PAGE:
By Gipsy Safety
The “Bird Dog” is an indispensible part of many a game hunter’s repertoire. There are various types of Bird Dogs, including retrievers and pointeres, but perhaps the most interesting one (and certainly the most relevant to the topic at hand) is the Flusher.
A flusher (aka Flushing Dog) first finds the game and then drives it from its hiding place, flushing the game into the open where the hunter finishes it off.
The goal of the pass rush is to affect the QB and disrupt the play. Hitting the QB, disrupting his eyelines, moving his set point and forcing him to adjust his throwing position. In the best case, the pass rushers will sack him and put an end to the play entirely.
Nearly every QB is going to be at his best when he has a nice, clean pocket. Even when a violent outside rush is coming, if the pocket is clean, the QB can keep his eyes downfield, step up, and make a strong throw.
The 2016 Oakland Raiders pass rush has some very good outside rush. Both Khalil Mack and Bruce Irvin have been able to attack and defeat blockers outside, but for nearly this entire season, the interior pass rush has been lacking.
Jihad Ward, Dan Williams, Justin Ellis, Denico Autry, Stacy McGee, Darius Latham have all had a chance, but rarely have they been able to consistently compress the pocket from the inside or to beat the blockers and come clean.
In other words, the Raiders’ defense has two very good Hunters, but the team has no Flushers.
This becomes increasingly important against teams that feature the Quick Pass offense. Flashbacks to Drew Brees in Week 1, when he steps back and is able to get the ball out of his hands in about 2.5 seconds. All that Khalil and Bruce are doing is running 2.5 second wind sprints and never getting close.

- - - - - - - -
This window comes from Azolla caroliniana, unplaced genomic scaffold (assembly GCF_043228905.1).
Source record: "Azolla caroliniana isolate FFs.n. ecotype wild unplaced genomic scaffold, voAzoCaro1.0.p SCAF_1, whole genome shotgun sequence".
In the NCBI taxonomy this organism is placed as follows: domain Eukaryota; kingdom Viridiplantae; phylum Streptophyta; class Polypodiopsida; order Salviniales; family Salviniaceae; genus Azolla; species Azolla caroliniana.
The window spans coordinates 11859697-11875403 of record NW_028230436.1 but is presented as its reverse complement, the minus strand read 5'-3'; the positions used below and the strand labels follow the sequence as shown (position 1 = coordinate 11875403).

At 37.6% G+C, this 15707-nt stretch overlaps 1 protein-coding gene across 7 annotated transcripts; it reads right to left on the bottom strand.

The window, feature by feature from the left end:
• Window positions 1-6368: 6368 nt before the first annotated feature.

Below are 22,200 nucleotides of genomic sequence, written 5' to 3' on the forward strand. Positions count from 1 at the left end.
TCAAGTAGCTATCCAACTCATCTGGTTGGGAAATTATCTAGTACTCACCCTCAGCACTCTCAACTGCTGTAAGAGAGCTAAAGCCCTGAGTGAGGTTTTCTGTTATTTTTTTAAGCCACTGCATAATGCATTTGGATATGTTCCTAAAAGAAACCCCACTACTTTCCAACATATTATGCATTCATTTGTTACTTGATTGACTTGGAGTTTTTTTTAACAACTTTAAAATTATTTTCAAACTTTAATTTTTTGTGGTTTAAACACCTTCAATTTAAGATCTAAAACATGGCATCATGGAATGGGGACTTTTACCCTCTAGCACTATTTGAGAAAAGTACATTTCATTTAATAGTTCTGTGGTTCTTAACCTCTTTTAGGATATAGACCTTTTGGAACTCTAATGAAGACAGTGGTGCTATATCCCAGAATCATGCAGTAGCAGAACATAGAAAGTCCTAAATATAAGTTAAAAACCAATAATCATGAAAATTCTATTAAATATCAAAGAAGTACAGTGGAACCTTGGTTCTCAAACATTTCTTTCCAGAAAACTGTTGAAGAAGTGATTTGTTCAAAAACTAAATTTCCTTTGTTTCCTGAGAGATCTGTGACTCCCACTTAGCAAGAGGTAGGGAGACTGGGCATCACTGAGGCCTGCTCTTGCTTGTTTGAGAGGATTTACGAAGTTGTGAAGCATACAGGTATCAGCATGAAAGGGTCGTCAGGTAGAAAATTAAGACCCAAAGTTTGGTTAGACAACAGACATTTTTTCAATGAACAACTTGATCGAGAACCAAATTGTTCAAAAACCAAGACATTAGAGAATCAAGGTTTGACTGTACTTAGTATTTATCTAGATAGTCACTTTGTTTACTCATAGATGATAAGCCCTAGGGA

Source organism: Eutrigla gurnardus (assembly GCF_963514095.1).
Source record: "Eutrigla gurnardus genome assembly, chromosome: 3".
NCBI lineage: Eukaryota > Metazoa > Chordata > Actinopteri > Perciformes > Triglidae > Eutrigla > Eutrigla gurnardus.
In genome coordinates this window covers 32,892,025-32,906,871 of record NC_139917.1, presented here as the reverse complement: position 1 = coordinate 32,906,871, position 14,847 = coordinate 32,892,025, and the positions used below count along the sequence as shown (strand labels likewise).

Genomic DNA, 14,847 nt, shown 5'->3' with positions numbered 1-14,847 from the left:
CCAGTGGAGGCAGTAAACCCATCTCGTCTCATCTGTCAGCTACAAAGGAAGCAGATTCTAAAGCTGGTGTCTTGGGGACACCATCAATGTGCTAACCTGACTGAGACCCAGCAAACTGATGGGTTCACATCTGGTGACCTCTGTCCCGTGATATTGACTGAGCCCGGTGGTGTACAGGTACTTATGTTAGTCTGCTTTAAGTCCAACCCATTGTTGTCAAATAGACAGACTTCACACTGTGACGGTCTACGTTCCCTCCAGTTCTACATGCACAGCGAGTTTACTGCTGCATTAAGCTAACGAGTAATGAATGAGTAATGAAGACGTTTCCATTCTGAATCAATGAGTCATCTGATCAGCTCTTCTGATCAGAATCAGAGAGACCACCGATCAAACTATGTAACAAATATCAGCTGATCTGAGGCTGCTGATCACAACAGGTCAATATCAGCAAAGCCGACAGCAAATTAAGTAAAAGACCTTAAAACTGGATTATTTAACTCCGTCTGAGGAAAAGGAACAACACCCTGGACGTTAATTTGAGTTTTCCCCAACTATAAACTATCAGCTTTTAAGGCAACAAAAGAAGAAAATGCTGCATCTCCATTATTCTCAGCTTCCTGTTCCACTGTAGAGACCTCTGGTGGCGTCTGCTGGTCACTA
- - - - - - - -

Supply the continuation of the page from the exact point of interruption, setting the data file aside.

Quick passing offenses feature short drops (3 or 5 steps) and ideally the QB is able make his drop, take a hitch step forward and deliver the ball. If the pass rush is able to push the middle of the pocket backwards into the QB, it begins to change everything. The QB is no longer comfortable; he no longer has clean space and may not feel able to step up; his view downfield can get obscured and his throwing lanes can get dirty.
Even better, if the interior pass rush is able to “flash color” (meaning for the opposing color jersey is able to escape from a blocker and become visible to the QB) it can disrupt the QB. If an interior pass rusher can come free, then it forces the QB to either adjust in the pocket or to scramble outright.
So what do you do if you do not have that interior pass rush and are facing a Philip Rivers-led quick passing offense?
One solution is to have Khalil Mack become an interior disruptor. Have Khalil run more counter, inside rushes rather than those outside ones. Instead of attacking Rivers and trying to sack him, attack the area of pocket about 2-3 yards in front of where his launch point is. Put a mess right in front of Rivers and force him to adjust.